According to NPS surveys, roughly half of the 540 elk comprising the confined Tomales Point herd died during the drought of 2013-2015, while the free-ranging herds grew over that time. Former Marin County Supervisor Gary Giacomini, whose family is among the prominent ranching settlers, told the New York Times that NPS was to blame: “It strikes me as absolutely preposterous, if not criminal, that the Park Service would let half the elk herd die by depriving them of water.”

In 2019 – 2020, NPS found that again the number of elk counted behind the fence fell sharply, this time from 445 to 293. Local wildlife photographer Matthew Polvorosa Kline, who exposed this latest die-off, spent many hours in the elk reserve documenting weak and dead elk. His often-difficult images fueled protests and other forms of objection from the public. Although NPS has steadfastly maintained that these die-offs are “natural and predictable,” under increased public pressure, the agency did eventually bring water and mineral supplements to the confined herds in the hot summer of 2021. The crest of that public outcry was a lawsuit filed by the Harvard Law Clinic in June 2021 over the NPS’s treatment of the elk in the reserve, citing the Animal Rights Act.

A dead tule elk in a nearly dry watering hole in Point Reyes National Seashore. Photo courtesy of © Matthew Polvorosa Kline.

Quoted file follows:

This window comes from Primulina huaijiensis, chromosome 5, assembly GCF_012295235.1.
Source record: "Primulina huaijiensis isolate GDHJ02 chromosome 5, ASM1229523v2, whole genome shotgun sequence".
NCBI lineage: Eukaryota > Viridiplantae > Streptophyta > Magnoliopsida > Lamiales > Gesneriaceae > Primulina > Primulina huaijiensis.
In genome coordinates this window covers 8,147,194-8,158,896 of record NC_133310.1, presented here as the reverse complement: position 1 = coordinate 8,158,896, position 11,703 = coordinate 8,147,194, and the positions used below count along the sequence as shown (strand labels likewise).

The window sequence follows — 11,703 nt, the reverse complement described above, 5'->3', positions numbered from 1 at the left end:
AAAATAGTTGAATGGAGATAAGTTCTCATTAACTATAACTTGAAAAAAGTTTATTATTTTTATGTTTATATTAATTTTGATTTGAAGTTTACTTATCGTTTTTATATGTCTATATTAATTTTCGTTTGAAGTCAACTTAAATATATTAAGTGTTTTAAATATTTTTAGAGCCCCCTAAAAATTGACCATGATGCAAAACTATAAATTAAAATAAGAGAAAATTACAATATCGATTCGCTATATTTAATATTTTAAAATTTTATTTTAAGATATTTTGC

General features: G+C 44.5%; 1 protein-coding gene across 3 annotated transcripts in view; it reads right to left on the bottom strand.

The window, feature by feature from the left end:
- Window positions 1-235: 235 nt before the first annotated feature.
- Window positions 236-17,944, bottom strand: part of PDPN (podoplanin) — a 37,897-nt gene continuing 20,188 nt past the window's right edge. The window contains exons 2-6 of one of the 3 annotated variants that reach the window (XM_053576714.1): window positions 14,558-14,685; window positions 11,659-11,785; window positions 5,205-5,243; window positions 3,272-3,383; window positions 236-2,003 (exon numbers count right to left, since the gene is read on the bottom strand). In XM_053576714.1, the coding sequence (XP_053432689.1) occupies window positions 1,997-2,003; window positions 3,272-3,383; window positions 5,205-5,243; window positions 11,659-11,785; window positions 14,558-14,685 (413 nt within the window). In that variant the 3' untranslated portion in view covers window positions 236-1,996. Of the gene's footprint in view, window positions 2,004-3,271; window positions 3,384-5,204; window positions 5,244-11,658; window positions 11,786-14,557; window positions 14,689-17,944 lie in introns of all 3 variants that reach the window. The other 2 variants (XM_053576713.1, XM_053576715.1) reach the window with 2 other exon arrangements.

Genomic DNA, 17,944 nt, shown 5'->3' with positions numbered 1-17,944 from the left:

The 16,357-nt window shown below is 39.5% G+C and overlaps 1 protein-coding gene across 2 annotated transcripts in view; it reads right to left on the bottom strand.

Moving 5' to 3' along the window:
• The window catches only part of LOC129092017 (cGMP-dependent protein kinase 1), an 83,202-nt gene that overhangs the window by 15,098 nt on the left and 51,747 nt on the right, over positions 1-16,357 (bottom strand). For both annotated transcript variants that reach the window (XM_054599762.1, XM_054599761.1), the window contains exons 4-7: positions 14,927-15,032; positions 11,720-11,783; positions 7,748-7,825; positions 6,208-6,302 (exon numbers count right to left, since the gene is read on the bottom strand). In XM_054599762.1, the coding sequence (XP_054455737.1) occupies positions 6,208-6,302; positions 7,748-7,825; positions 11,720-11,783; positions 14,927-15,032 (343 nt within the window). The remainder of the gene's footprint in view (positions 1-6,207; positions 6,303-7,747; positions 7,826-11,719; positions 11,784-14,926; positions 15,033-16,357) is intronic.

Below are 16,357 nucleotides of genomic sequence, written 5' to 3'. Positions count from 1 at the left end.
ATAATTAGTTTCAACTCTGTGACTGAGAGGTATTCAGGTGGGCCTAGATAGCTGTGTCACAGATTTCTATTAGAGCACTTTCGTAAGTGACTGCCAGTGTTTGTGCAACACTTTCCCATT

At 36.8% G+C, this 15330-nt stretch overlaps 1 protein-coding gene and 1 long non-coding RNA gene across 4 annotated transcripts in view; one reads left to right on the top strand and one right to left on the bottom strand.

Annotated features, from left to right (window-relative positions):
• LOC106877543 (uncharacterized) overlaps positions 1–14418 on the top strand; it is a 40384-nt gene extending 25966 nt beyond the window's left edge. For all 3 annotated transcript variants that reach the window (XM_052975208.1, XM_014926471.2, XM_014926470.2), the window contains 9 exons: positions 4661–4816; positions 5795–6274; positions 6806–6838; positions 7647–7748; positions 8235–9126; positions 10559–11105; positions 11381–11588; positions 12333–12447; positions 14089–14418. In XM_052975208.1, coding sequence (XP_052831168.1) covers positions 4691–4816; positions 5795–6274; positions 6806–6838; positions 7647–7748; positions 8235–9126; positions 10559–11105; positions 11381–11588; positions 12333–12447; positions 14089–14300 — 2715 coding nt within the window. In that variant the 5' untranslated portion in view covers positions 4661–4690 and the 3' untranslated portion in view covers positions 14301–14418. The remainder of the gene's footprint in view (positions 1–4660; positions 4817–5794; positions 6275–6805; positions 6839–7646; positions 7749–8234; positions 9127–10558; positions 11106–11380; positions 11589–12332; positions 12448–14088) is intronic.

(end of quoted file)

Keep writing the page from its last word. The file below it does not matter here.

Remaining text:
Things got more interesting on March 31, 2022, when NPS announced it would update its management plan for the Elk Reserve, and solicited for public feedback based on NPS’s policy for the National Environmental Policy Act (NEPA.)

On June 9, 2023, they released a summary of that feedback: more than 20,000 public comments were submitted to the agency, nearly unanimously in favor of taking down the fence and prioritizing nature over commerce in the park. Surprising ranchers and activists alike, the June statement included a preferred action of removing the elk fence and letting the elk roam freely out of the reserve. Two other potential actions were included, one being a “no action” alternative that would leave things as they are, and a third alternative which would involve maintaining the fence and actively managing the elk population through culling.